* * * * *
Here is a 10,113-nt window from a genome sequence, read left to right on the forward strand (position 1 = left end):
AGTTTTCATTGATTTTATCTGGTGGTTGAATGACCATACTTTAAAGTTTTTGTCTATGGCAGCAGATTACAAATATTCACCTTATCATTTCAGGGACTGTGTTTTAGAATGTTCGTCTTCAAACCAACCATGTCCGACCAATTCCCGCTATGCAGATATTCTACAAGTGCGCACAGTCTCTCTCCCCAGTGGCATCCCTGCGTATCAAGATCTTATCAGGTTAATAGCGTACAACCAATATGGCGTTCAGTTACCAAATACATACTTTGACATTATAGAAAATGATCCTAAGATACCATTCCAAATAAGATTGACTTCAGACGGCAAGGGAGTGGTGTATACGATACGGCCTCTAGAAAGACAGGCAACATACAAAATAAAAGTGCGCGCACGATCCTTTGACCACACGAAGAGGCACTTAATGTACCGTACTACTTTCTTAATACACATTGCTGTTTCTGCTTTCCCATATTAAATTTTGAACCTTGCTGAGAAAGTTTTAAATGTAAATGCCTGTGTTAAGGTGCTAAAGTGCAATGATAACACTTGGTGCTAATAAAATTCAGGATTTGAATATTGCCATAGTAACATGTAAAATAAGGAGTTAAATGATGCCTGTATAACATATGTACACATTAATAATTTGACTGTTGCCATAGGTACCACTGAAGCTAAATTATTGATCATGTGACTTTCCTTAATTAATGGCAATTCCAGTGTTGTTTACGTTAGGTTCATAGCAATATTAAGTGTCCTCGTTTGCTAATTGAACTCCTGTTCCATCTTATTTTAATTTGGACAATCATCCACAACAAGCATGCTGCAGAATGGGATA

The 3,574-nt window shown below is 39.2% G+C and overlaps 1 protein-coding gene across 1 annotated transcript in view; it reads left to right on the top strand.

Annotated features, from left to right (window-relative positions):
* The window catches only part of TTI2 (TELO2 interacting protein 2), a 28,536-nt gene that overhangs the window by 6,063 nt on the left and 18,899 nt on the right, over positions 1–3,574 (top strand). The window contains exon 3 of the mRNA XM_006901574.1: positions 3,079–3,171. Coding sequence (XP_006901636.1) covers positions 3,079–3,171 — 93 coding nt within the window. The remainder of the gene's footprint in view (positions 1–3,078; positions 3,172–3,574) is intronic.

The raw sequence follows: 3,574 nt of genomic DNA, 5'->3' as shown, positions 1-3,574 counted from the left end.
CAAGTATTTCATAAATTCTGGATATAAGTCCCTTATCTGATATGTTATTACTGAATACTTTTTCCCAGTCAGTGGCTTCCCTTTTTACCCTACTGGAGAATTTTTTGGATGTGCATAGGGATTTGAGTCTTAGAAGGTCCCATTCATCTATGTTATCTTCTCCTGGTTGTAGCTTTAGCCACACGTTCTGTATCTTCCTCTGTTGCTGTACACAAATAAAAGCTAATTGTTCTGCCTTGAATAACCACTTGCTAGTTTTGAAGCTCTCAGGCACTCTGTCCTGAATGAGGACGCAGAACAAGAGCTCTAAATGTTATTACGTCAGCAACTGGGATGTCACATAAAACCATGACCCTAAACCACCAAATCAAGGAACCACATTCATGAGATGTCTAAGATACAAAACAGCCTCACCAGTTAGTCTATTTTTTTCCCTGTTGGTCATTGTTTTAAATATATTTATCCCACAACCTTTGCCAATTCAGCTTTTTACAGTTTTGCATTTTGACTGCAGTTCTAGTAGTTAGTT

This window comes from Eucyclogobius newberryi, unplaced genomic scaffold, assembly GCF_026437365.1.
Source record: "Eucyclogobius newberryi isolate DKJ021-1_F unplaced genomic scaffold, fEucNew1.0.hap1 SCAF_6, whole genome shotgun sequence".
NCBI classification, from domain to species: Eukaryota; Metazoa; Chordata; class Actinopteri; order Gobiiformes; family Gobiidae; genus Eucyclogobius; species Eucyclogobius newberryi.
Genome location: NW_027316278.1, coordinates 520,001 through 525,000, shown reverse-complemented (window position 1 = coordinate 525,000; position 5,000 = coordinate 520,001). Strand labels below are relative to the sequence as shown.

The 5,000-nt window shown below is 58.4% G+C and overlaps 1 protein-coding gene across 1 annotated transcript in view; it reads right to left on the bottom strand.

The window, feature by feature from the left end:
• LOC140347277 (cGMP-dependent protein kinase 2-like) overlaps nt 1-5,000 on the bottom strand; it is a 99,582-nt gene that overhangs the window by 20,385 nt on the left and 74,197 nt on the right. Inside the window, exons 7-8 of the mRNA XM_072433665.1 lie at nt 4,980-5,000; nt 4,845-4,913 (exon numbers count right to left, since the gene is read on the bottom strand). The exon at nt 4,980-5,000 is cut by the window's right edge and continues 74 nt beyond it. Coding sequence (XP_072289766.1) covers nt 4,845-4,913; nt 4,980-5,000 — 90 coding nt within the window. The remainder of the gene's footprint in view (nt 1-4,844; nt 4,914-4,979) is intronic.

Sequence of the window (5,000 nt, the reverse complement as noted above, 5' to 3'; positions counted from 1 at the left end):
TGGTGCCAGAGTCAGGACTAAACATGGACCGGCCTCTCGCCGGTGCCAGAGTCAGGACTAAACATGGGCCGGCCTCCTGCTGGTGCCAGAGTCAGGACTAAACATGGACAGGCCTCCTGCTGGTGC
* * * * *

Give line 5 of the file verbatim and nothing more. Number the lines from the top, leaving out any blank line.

* The window catches only part of TTI2 (TELO2 interacting protein 2), a 28,536-nt gene that overhangs the window by 6,063 nt on the left and 18,899 nt on the right, over positions 1–3,574 (top strand). The window contains exon 3 of the mRNA XM_006901574.1: positions 3,079–3,171. Coding sequence (XP_006901636.1) covers positions 3,079–3,171 — 93 coding nt within the window. The remainder of the gene's footprint in view (positions 1–3,078; positions 3,172–3,574) is intronic.